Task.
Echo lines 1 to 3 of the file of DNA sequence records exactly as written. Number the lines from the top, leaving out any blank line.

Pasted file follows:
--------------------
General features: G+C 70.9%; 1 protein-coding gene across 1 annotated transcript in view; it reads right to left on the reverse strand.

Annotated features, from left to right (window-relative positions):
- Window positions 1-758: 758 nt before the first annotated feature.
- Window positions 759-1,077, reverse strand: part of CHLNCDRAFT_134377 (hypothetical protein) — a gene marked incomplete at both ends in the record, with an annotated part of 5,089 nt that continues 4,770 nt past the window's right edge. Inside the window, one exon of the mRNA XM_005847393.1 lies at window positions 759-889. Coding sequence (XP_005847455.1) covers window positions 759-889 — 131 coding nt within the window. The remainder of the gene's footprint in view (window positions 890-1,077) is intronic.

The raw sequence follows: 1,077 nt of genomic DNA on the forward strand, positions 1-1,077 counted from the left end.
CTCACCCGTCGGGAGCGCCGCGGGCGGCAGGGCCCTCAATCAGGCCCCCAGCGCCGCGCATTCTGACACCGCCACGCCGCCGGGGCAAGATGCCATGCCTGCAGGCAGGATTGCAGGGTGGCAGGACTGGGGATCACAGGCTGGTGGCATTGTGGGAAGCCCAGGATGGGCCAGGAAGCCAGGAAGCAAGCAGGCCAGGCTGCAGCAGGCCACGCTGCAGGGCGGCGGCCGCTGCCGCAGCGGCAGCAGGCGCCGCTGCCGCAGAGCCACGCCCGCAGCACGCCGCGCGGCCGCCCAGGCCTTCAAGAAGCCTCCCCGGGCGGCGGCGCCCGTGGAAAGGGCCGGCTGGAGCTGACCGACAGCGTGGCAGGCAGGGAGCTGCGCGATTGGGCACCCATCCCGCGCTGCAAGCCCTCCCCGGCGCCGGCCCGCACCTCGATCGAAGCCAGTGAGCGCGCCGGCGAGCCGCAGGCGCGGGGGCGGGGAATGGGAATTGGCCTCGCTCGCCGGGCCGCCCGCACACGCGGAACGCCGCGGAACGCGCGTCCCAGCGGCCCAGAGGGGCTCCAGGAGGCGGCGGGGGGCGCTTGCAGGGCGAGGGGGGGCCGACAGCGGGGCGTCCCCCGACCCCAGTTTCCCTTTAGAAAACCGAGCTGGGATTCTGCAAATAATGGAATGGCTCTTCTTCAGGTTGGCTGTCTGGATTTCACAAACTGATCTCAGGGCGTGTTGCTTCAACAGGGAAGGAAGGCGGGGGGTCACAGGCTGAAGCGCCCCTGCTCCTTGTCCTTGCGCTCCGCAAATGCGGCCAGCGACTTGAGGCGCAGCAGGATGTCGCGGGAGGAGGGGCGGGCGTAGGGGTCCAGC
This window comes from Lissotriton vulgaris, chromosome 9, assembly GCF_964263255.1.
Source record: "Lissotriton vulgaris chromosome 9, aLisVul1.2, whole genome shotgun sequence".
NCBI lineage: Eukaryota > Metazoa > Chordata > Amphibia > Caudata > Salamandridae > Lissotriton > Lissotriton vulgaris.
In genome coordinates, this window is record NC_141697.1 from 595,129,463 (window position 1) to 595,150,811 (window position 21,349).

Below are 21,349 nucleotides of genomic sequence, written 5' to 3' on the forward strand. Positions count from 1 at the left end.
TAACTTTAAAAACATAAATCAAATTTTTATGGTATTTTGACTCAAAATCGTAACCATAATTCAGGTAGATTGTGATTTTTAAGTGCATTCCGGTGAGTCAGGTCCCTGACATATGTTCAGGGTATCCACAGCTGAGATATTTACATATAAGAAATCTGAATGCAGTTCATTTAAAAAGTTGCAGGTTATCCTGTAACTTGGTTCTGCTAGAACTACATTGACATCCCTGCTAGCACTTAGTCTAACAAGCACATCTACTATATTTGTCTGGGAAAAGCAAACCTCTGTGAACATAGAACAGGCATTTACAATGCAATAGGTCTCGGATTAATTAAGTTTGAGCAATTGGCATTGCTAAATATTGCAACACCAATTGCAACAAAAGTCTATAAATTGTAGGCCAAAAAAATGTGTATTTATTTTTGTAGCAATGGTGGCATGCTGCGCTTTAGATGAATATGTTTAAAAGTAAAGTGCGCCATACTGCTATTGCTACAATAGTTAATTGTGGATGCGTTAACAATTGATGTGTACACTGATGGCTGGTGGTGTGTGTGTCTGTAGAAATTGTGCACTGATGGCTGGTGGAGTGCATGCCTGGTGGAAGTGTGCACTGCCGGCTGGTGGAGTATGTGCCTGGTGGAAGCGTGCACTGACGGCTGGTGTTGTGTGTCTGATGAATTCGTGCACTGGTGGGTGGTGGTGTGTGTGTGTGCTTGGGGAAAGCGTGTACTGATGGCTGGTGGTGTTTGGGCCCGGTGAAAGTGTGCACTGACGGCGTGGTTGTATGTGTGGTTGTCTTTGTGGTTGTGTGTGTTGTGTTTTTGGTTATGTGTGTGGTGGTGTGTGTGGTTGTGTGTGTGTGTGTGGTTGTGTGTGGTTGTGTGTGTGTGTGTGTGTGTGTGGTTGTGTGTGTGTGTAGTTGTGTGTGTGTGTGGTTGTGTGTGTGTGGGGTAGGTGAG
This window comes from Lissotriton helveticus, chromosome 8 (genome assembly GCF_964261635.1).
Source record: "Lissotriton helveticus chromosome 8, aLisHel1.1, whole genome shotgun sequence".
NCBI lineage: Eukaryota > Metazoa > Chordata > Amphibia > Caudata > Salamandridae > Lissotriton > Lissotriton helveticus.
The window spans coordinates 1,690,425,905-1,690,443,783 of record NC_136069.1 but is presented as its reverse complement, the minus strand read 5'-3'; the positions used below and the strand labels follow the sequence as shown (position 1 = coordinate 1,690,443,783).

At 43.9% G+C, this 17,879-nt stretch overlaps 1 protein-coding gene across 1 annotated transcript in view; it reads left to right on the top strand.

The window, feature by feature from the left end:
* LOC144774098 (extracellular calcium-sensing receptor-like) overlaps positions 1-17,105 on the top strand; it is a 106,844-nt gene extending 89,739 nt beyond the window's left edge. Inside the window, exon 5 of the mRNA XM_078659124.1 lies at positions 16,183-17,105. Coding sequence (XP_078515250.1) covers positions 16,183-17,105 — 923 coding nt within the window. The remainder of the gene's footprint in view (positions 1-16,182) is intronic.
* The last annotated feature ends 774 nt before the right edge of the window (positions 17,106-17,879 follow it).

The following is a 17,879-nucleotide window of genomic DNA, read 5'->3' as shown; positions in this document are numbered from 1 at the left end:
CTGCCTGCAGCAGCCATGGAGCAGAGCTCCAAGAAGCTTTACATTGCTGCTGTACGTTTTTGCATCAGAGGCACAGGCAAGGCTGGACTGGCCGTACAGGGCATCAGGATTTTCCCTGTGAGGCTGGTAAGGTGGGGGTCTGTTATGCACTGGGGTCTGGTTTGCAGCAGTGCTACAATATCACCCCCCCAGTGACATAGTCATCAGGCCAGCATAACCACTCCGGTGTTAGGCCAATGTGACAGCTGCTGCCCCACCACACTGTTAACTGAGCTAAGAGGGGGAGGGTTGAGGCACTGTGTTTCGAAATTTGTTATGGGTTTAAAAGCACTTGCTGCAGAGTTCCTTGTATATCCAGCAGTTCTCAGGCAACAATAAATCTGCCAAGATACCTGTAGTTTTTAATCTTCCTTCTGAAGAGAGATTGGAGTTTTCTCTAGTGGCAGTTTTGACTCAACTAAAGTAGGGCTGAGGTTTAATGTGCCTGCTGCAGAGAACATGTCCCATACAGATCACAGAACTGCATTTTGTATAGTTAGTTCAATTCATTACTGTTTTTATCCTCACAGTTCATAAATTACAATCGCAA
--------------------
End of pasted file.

General features: G+C 70.9%; 1 protein-coding gene across 1 annotated transcript in view; it reads right to left on the reverse strand.

Annotated features, from left to right (window-relative positions):
- Window positions 1-758: 758 nt before the first annotated feature.